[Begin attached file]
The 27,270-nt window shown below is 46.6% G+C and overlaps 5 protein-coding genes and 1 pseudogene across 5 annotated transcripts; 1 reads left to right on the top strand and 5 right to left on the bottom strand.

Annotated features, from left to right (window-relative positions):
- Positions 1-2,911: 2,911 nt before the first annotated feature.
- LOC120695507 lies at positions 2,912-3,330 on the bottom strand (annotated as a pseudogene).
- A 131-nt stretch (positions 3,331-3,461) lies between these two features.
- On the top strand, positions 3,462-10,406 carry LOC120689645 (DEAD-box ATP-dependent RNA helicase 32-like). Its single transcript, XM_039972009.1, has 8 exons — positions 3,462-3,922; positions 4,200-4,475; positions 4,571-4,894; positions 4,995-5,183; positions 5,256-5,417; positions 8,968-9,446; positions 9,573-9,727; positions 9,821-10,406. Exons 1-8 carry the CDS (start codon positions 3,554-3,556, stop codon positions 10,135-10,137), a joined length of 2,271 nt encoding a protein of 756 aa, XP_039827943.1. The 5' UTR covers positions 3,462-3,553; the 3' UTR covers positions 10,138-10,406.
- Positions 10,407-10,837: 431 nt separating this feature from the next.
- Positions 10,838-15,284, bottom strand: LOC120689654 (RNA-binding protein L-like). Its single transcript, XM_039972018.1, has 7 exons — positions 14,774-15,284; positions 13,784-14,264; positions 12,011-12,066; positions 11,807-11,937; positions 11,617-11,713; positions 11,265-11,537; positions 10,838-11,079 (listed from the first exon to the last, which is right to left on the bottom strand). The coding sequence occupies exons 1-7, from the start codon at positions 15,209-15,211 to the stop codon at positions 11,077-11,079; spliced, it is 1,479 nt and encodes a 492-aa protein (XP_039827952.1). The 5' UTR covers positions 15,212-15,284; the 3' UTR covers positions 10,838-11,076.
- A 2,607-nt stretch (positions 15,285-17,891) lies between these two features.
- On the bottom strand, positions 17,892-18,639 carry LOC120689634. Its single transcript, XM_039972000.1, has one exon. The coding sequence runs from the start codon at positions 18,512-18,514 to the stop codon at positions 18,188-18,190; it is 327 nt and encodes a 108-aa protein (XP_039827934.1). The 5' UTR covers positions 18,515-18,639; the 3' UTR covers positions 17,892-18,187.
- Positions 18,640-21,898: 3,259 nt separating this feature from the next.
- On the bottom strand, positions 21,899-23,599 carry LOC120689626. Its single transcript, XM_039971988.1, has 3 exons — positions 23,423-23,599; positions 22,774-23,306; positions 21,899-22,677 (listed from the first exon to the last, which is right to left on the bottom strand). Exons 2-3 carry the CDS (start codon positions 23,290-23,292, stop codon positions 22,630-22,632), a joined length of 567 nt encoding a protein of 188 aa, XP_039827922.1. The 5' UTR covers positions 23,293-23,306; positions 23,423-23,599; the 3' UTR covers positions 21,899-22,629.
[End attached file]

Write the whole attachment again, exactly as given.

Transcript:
The 27,270-nt window shown below is 46.6% G+C and overlaps 5 protein-coding genes and 1 pseudogene across 5 annotated transcripts; 1 reads left to right on the top strand and 5 right to left on the bottom strand.

Annotated features, from left to right (window-relative positions):
- Positions 1-2,911: 2,911 nt before the first annotated feature.
- LOC120695507 lies at positions 2,912-3,330 on the bottom strand (annotated as a pseudogene).
- A 131-nt stretch (positions 3,331-3,461) lies between these two features.
- On the top strand, positions 3,462-10,406 carry LOC120689645 (DEAD-box ATP-dependent RNA helicase 32-like). Its single transcript, XM_039972009.1, has 8 exons — positions 3,462-3,922; positions 4,200-4,475; positions 4,571-4,894; positions 4,995-5,183; positions 5,256-5,417; positions 8,968-9,446; positions 9,573-9,727; positions 9,821-10,406. Exons 1-8 carry the CDS (start codon positions 3,554-3,556, stop codon positions 10,135-10,137), a joined length of 2,271 nt encoding a protein of 756 aa, XP_039827943.1. The 5' UTR covers positions 3,462-3,553; the 3' UTR covers positions 10,138-10,406.
- Positions 10,407-10,837: 431 nt separating this feature from the next.
- Positions 10,838-15,284, bottom strand: LOC120689654 (RNA-binding protein L-like). Its single transcript, XM_039972018.1, has 7 exons — positions 14,774-15,284; positions 13,784-14,264; positions 12,011-12,066; positions 11,807-11,937; positions 11,617-11,713; positions 11,265-11,537; positions 10,838-11,079 (listed from the first exon to the last, which is right to left on the bottom strand). The coding sequence occupies exons 1-7, from the start codon at positions 15,209-15,211 to the stop codon at positions 11,077-11,079; spliced, it is 1,479 nt and encodes a 492-aa protein (XP_039827952.1). The 5' UTR covers positions 15,212-15,284; the 3' UTR covers positions 10,838-11,076.
- A 2,607-nt stretch (positions 15,285-17,891) lies between these two features.
- On the bottom strand, positions 17,892-18,639 carry LOC120689634. Its single transcript, XM_039972000.1, has one exon. The coding sequence runs from the start codon at positions 18,512-18,514 to the stop codon at positions 18,188-18,190; it is 327 nt and encodes a 108-aa protein (XP_039827934.1). The 5' UTR covers positions 18,515-18,639; the 3' UTR covers positions 17,892-18,187.
- Positions 18,640-21,898: 3,259 nt separating this feature from the next.
- On the bottom strand, positions 21,899-23,599 carry LOC120689626. Its single transcript, XM_039971988.1, has 3 exons — positions 23,423-23,599; positions 22,774-23,306; positions 21,899-22,677 (listed from the first exon to the last, which is right to left on the bottom strand). Exons 2-3 carry the CDS (start codon positions 23,290-23,292, stop codon positions 22,630-22,632), a joined length of 567 nt encoding a protein of 188 aa, XP_039827922.1. The 5' UTR covers positions 23,293-23,306; positions 23,423-23,599; the 3' UTR covers positions 21,899-22,629.